The U.S. Department of Education released some FAQs related to the Family Educational Rights and Privacy Act (FERPA) and corona virus. The Department’s Student Privacy Policy Office prepared the FAQs to assist officials in educational agencies and institutions such as school districts, schools, colleges and universities in managing public health issues related to COVID-19 while

Last year the FTC mandated what an organization’s written cybersecurity program should include to avoid being deemed “unfair and deceptive” to consumers,[1] and this year California consumers whose personal information is compromised may file lawsuits against organizations that failed to implement “reasonable security.”[2]

But several states provide legal safe harbors to organizations with written cybersecurity programs. Now, Utah is considering joining them. Under House Bill 158, referred to as the Cybersecurity Affirmative Defense Act (the “Proposed Act”),[3] if at the time of a data breach a covered entity has created, maintained, and complied with a written cybersecurity program it has an affirmative defense to a civil tort claim.
Continue Reading Utah Considers a Cybersecurity Safe Harbor as Ransomware Runs Riot

As states fill the legal void for consumer privacy rights,[1] a new federal standard has emerged to assist companies with their compliance efforts. The National Institute of Standards and Technology (“NIST”) Privacy Framework (“PF”) was released last month to help organizations manage the risks associated with their data processing activities.

What the PF Does

Under the California Consumer Privacy Act, any California consumer whose personal information is compromised “as a result of the business’ violation of the duty to implement and maintain reasonable security procedures and practices … may institute a civil action.”[1]

Consumers can initiate this private right of action right now, whereas other consumer rights can only be enforced by the Attorney General beginning in July.[2]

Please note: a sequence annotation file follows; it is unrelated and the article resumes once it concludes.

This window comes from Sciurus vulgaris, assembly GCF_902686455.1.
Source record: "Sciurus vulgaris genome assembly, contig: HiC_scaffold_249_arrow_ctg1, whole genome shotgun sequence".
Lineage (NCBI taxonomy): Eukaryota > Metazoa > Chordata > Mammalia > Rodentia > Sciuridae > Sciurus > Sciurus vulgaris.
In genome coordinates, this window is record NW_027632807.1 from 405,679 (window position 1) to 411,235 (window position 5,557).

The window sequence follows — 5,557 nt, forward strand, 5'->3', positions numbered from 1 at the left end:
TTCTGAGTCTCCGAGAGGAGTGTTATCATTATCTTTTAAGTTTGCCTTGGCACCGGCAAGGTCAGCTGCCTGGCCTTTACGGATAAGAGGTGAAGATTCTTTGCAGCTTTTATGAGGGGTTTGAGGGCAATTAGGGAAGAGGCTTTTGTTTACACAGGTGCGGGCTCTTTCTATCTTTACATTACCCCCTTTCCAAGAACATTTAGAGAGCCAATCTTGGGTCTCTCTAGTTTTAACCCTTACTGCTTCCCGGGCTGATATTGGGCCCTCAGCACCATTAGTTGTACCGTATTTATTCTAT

Why This Matters

Most civil actions filed against companies during the last decade were dismissed. Why? Consumers were unable to demonstrate a suitable harm. Sure, cybersecurity incidents are a hassle for consumers to deal with, but that alone was not enough. Recently, however, courts have said “the hassle” is enough, at least for cases to proceed past their initial stages. This has led to a steady rise in both the number of cases that are settled and their dollar amounts.

Complicating things further, under the CCPA proving harm doesn’t necessarily matter. If personal information is compromised because of a failure to implement and maintain reasonable security, the CCPA quantifies harm to be “not less than one hundred dollars ($100) and not greater than seven hundred and fifty ($750) per consumer per incident” or an amount higher if proven.[3] What matters is whether your security is reasonable.

Google’s search engine defines reasonable as “as much is appropriate or fair.” For those who reminisce about how they spent three years in law school learning the many ways “reasonable” can be interpreted, the CCPA may trigger déjà vu; neither the CCPA nor its proposed regulations defines “reasonable security.” But reliable guidance is available.
Continue Reading CCPA Is Here – Is Your Security “Reasonable”?